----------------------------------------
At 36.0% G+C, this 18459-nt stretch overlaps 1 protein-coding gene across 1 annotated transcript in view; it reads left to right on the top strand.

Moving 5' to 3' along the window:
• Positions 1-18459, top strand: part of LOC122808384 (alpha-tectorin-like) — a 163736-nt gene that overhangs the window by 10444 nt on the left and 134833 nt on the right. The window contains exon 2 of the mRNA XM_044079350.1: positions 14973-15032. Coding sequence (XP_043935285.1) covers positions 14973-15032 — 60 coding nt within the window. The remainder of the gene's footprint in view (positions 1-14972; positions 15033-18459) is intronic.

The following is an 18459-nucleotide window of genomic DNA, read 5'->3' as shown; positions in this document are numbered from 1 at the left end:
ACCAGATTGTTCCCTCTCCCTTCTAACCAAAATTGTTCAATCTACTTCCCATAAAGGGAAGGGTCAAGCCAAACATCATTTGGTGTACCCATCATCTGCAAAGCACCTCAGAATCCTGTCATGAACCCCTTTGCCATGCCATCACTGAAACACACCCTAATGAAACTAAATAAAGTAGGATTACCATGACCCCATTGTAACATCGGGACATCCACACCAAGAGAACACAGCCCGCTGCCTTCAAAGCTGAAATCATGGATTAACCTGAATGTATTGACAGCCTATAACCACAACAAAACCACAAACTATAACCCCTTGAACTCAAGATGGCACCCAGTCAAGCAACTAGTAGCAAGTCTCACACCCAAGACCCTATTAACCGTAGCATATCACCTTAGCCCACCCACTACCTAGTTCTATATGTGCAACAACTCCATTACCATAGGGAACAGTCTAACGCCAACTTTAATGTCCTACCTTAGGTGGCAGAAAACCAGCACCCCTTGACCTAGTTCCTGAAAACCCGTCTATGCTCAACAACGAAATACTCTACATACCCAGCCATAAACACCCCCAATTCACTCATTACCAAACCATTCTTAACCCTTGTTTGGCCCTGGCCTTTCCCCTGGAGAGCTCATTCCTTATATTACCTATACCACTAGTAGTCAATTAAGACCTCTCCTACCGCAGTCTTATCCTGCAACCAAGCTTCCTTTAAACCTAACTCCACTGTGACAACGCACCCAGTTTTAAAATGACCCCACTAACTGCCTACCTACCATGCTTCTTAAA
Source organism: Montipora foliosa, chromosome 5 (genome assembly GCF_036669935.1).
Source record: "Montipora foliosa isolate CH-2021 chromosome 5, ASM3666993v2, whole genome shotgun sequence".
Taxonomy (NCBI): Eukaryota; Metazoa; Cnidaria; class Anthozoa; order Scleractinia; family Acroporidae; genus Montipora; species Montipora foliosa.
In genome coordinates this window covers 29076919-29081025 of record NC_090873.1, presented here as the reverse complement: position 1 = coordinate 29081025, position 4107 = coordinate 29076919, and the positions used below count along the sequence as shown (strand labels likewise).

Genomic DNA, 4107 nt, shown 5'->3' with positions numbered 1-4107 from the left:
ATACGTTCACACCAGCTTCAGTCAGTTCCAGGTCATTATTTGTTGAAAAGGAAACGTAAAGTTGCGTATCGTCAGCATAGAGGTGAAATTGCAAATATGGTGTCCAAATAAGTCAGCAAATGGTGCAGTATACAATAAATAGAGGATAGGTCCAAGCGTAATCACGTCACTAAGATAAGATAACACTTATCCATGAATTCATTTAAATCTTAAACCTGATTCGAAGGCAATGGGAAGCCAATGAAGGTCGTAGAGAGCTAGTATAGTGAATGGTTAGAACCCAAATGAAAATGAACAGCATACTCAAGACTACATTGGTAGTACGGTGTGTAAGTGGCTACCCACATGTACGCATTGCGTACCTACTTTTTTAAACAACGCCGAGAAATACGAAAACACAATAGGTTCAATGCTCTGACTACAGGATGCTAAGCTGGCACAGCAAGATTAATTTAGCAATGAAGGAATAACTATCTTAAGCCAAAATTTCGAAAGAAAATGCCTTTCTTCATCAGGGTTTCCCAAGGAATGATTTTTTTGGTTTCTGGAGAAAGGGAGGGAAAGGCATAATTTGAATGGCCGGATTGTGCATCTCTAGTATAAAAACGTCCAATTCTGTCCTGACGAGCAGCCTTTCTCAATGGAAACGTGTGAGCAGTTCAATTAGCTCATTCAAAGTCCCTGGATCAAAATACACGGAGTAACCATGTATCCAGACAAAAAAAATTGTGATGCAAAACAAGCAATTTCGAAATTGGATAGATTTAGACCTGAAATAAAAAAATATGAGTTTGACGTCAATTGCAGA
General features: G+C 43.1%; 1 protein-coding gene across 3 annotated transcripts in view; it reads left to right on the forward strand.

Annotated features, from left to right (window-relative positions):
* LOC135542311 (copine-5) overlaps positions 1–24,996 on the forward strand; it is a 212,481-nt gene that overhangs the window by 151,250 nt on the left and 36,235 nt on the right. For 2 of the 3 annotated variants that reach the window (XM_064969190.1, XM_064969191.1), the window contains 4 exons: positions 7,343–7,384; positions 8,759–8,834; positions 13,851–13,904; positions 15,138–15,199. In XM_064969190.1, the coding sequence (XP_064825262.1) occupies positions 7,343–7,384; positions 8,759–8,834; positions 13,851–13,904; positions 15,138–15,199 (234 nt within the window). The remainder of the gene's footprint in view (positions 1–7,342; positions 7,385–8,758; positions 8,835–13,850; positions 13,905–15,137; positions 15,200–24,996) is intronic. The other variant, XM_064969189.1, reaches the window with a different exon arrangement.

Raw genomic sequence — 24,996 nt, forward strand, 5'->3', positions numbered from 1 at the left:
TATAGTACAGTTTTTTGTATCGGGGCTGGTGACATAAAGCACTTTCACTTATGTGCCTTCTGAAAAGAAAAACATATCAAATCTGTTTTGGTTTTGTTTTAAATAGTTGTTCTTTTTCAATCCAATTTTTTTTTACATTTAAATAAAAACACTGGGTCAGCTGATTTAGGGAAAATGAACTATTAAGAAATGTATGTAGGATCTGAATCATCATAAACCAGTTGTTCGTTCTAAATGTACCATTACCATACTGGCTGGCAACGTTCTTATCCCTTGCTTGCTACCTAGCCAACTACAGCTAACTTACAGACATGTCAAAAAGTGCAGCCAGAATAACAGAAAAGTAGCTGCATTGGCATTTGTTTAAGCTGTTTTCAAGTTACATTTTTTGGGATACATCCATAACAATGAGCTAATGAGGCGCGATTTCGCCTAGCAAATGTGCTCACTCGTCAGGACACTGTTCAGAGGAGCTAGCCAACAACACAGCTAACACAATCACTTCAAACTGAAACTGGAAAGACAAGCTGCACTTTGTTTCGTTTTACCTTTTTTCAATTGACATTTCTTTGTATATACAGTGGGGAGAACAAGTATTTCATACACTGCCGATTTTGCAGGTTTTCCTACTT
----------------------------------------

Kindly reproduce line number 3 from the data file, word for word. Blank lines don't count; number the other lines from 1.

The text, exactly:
• Positions 1-18459, top strand: part of LOC122808384 (alpha-tectorin-like) — a 163736-nt gene that overhangs the window by 10444 nt on the left and 134833 nt on the right. The window contains exon 2 of the mRNA XM_044079350.1: positions 14973-15032. Coding sequence (XP_043935285.1) covers positions 14973-15032 — 60 coding nt within the window. The remainder of the gene's footprint in view (positions 1-14972; positions 15033-18459) is intronic.